…if the government limits their own consumption
With the withdrawal of Vietnamese experts, the lack of rain and the fuel crisis, the sector is in crisis
HAVANA TIMES – With the lack of rain, the departure of Vietnamese technicians and, now, a new state regulation that will limit the amount assigned for producers’ consumption, the rice-growing region of La Sierpe, in Sancti Spíritus, is living through difficult times. This norm, which has not yet gone into effect, is part of a new package of measures to prevent the cereal from ending up on the black market while the country is suffering a profound food crisis.
Actually, most farmers who grow rice in La Sierpe use state lands — leased to them under usufruct — hence must abide by any norms of the Ministry of Agriculture and other official entities. Disobeying any regulation of this kind could cost them their use of the land and the loss of what they have already invested in those lots.
“How can they know if the rice we separate for ourselves is enough or too much for our own consumption?” asked Daniel, one of the producers who will be affected by the new measure, which is being prepared to be applied in the coming months. “They say we are selling it on the black market but it’s that in my house, for example, each time there is less to put on the plate and rice is what we have left.”
Several officials from the area have visited the farmers to warn them of the new norm, although they have not talked about quantities for the moment. “They have come house to house and say the machete will come down in the coming months. They say that next year we will need to adjust to a smaller quantity,” explained Daniel to 14ymedio.
Authorities have warned that they will base their calculations on the number of people in the producer’s family and whether they have other crops such as root vegetables, fruits or vegetables that could complete the household food supply. They will also take into account whether the rice producer has met the cereal production targets and whether there have been previous complaints that they have diverted part of the harvest to the informal market. The formula for arriving at the total number of sacks each farmer can keep is not simple and raises suspicion.
Producers believe that the motivation for this reduction is “the low production and that people are very unsatisfied with the price of rice in the markets. Of course, now they want to punish the same people as always because the rope breaks where it is thinnest,” says Daniel. “What is going to happen with this is that farmers will leave, in the same way that the Vietnamese left.”
In 2022 a rice project began in La Sierpe in collaboration with Vietnam, which supplied equipment and machinery to producers in several regions of the Island, with the support of dozens of specialists and technicians. They bet mainly on the plains of Sancti Spíritus in this collaboration and there they made dikes, cleared canals and trained local specialists.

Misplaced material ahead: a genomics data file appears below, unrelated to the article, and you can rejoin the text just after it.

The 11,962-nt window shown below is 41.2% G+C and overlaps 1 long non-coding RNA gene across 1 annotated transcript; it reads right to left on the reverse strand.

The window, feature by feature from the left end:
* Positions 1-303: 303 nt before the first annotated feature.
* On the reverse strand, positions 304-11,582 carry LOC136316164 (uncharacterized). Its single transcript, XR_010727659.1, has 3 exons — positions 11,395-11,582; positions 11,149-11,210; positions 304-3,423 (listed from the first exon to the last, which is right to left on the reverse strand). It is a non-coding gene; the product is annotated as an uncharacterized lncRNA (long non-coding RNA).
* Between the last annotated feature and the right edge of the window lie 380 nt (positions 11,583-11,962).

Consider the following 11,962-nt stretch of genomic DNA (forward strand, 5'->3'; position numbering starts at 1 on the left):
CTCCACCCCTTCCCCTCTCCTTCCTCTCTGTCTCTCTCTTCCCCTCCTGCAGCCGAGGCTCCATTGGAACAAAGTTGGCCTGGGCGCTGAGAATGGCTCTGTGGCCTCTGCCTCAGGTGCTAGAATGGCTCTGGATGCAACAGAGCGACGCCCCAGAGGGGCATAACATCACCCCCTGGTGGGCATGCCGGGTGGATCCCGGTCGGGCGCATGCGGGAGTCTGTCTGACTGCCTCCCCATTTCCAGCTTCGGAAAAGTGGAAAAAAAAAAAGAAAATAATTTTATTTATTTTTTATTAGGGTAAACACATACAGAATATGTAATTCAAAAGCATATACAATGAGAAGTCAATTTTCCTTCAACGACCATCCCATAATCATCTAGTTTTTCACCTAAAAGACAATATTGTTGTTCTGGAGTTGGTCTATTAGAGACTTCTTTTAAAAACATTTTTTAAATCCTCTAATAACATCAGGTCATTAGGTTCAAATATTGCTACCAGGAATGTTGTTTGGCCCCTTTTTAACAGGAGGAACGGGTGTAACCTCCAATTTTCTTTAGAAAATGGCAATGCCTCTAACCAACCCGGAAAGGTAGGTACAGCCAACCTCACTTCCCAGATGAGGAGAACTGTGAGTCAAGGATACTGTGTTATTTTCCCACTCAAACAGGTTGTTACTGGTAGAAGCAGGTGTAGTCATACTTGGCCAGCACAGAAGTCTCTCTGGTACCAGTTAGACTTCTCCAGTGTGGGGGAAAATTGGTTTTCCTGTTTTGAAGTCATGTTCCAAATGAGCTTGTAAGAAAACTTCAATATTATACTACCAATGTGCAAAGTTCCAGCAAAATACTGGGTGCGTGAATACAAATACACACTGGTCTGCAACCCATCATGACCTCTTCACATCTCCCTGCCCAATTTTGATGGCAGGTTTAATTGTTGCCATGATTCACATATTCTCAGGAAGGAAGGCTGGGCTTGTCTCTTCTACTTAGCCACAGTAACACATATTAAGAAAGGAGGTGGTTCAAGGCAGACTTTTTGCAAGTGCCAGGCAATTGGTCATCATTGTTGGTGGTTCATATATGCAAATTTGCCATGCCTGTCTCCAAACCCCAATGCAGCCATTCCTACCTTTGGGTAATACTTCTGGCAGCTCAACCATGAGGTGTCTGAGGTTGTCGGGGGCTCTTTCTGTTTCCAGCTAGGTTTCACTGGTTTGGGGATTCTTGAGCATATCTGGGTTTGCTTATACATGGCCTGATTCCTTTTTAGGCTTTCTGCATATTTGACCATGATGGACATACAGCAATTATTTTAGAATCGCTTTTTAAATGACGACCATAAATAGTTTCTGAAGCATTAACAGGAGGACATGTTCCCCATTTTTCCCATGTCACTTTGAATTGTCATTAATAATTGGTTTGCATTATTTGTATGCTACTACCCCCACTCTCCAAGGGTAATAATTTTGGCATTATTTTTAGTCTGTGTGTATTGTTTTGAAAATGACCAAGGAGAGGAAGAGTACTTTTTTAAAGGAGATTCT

However, after a few years during which cereal production increased significantly, the yields of rice fields took a nose dive and was unable to meet the expectations of the Vietnamese, who also had to deal with the convoluted state bureaucracy and the inefficiency of Empresa Agroindustrial. The final blow to the project was the current fuel crisis.
“Here, most rice producers are new generation usufructuaries and a few are cooperative members,” an administrative employee of the company explained to us. “They are the ones who took the land when the Vietnamese left and the state wanted to increase production. They were fields that had been worked for this crop, which is hard and difficult, and also very dependent on rains and irrigation,” said the employee.
“Everyone knows that if producers do not have extra earnings selling some of the rice they declare as being for their own consumption, very few people would want to work in these fields because it is a lot of effort every day for the low price the state pays for each sack,” said the woman.
After the departure of the Vietnamese, the area’s productivity has gone off a cliff. If in 2015 they managed to produce up to five tons of cereal per hectare, in 2023 they barely get three. In the agricultural markets of Sancti Spíritus this week one pound of rice sells for 160 pesos and the product leaves a lot to be desired among clients due to the high proportion of split grains.
Now, with the announcement of the upcoming measure many are thinking, “pack up everything and leave the crops half way,” said Daniel. Either way, he has let his close family and friends know to purchase and store rice. “It could reach 200 pesos or more per pound before the end of the year,” he predicts.
Translated by: Silvia Suárez for Translating Cuba